In the call, Johnson laid out three key ways in which Herbalife has altered the relationship it has with its distributors. Some critics—activist investors, minority group leaders and others—claim that the company takes advantage of less sophisticated distributors who lay out disproportionate amounts of their own capital to buy inventory and lease nutrition club locations only to reap meager, if any, returns. And some critics have gone so far as to call the company’s model a pyramid scheme, in which distributors who have been at the game for a while can see significant returns whereas new entrants earn next to nothing or lose money.
Three business model changes
While not referencing those criticisms directly, Johnson said the company has made three important alterations. First, it has reclassified consumers who sign up only to get volume discounts and with not intention of starting a business as members. This will more clearly delineate who are the principal end users of the products, underscoring the company’s “daily consumption” mantra that has been repeated for several quarters now.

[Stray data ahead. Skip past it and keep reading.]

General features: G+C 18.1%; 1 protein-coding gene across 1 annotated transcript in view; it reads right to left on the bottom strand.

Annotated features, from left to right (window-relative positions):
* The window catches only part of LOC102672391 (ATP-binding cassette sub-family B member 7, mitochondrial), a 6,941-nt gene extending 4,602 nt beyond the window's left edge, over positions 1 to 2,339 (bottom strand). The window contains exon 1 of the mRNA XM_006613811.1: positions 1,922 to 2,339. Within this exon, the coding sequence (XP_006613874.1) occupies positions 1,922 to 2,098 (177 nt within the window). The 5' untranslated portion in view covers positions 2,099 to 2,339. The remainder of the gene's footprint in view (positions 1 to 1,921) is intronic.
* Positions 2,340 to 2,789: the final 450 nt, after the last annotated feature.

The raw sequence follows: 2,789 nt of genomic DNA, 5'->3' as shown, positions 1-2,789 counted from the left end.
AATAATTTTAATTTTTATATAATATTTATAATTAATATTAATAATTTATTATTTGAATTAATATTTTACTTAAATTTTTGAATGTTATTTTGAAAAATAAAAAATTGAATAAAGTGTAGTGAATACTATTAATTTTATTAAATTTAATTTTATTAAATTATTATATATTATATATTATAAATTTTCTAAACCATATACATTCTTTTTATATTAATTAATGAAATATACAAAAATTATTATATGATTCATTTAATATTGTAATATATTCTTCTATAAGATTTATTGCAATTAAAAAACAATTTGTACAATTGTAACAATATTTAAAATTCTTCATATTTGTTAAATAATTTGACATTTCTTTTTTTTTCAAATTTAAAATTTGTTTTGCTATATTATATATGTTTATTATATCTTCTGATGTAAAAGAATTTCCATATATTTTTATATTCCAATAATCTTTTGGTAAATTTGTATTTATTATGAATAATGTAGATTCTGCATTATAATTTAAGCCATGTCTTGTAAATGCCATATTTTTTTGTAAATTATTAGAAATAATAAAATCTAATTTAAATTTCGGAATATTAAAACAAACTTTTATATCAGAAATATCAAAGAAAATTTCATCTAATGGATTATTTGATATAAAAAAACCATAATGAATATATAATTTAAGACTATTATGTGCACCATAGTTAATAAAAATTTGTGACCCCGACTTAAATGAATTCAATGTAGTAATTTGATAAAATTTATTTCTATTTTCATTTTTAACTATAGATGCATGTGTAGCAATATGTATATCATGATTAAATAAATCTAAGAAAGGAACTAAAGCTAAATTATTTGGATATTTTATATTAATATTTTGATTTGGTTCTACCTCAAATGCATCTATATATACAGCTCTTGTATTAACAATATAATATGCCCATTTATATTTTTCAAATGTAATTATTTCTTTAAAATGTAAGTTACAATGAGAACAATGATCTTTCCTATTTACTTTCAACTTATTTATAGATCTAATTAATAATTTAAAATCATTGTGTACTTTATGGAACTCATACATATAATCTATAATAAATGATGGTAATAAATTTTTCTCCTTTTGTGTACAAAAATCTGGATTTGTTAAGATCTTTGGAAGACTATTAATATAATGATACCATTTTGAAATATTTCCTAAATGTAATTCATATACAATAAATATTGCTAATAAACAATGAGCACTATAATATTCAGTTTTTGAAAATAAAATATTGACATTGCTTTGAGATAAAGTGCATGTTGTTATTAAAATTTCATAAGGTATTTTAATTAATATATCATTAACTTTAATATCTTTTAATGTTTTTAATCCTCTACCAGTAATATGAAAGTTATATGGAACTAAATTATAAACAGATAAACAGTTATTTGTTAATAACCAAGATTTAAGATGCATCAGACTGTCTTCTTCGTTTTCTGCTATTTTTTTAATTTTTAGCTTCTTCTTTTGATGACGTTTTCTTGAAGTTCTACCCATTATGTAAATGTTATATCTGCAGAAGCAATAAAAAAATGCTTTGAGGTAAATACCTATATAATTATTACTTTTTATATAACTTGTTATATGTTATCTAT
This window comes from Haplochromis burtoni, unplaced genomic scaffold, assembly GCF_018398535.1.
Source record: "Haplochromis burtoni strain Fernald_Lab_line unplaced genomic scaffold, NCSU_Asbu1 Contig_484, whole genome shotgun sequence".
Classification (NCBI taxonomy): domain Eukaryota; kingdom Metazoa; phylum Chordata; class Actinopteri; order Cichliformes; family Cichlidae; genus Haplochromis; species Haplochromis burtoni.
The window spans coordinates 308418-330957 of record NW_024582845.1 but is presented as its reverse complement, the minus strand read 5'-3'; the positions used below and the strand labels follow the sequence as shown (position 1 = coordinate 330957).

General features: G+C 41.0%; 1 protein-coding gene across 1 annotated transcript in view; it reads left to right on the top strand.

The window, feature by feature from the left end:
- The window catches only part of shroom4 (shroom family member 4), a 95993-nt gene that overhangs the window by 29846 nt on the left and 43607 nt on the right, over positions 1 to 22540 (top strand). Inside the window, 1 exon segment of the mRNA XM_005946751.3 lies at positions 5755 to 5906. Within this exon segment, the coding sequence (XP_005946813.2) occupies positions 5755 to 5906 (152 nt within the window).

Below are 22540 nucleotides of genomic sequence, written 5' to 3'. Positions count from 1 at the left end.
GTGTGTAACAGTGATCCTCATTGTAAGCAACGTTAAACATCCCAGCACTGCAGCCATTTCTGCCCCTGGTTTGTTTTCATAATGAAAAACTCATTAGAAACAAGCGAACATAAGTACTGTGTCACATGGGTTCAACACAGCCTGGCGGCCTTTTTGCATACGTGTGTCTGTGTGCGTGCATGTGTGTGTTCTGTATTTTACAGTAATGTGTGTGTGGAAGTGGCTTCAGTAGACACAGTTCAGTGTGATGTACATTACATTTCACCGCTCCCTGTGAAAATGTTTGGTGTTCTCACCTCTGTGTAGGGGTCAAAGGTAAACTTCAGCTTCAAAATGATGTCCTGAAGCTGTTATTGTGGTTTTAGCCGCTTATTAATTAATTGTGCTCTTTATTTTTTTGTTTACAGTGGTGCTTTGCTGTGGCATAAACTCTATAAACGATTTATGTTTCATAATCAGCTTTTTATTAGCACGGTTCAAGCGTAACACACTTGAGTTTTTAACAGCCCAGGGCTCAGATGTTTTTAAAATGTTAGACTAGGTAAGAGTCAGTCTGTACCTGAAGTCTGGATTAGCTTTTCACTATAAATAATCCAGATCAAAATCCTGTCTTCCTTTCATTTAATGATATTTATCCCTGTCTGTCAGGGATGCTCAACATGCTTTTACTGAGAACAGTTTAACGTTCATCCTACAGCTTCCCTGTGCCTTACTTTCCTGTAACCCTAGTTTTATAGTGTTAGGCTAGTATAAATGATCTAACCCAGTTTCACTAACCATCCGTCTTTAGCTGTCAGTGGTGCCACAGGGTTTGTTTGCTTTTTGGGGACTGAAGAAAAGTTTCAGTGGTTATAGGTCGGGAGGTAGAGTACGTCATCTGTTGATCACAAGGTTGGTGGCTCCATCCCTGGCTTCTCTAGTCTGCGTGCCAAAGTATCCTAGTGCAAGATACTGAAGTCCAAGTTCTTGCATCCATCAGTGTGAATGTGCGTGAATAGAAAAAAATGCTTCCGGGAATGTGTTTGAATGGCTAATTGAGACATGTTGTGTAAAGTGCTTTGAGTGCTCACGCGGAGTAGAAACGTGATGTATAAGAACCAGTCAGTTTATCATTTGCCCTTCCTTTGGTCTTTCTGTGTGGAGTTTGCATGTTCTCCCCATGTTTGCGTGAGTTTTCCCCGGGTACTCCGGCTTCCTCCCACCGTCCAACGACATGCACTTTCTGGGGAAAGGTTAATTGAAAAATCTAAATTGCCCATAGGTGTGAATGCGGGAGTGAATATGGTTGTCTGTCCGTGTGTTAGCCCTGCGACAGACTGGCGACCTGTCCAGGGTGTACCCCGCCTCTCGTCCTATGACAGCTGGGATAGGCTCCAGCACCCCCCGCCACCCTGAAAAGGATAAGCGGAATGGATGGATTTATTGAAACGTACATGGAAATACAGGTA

Second, new entrants who intend to start their own Herbalife network are required to read a statement of average earnings for distributors in their market. Critics have claimed that some distributors in the company have signed up new salespeople for their own networks with visions of opulence without disclosing the tiny percentage of members who reach those compensation levels.
“While the amount of money earned by many members from simply selling the products may not seem meaningful for some people it is to many of our members. A couple hundred dollars can make a material difference to many, many families in the world,” Johnson said.
New distributors must now also complete a mandatory training program on operating a direct selling business. The company has also instituted a policy in which new distributors can return their startup kits and any unsold inventory without a restocking fee or having to pay shipping.
Third, for distributors who want to take the next step and lease a location to open a Nutrition Club, the company has instituted a mandatory additional training program to go with a three-month waiting period after joining the company.
“These changes should eliminate the vast majority of misperception and misrepresentation that have been made about our company, at least to any objective individual,” Johnson said.
In the third quarter Herbalife recorded net sales of $1.2 billion, a 19% year-over-year increase. Adjusted EPS of $1.41 is an increase of 44% compared to the prior year period. The company generated more than $220 million in cash flow from operations.
“We’ve continued our strong performance through the third quarter of this year, marking our 16th consecutive quarter of double-digit top line growth,” said president Desmond Walsh.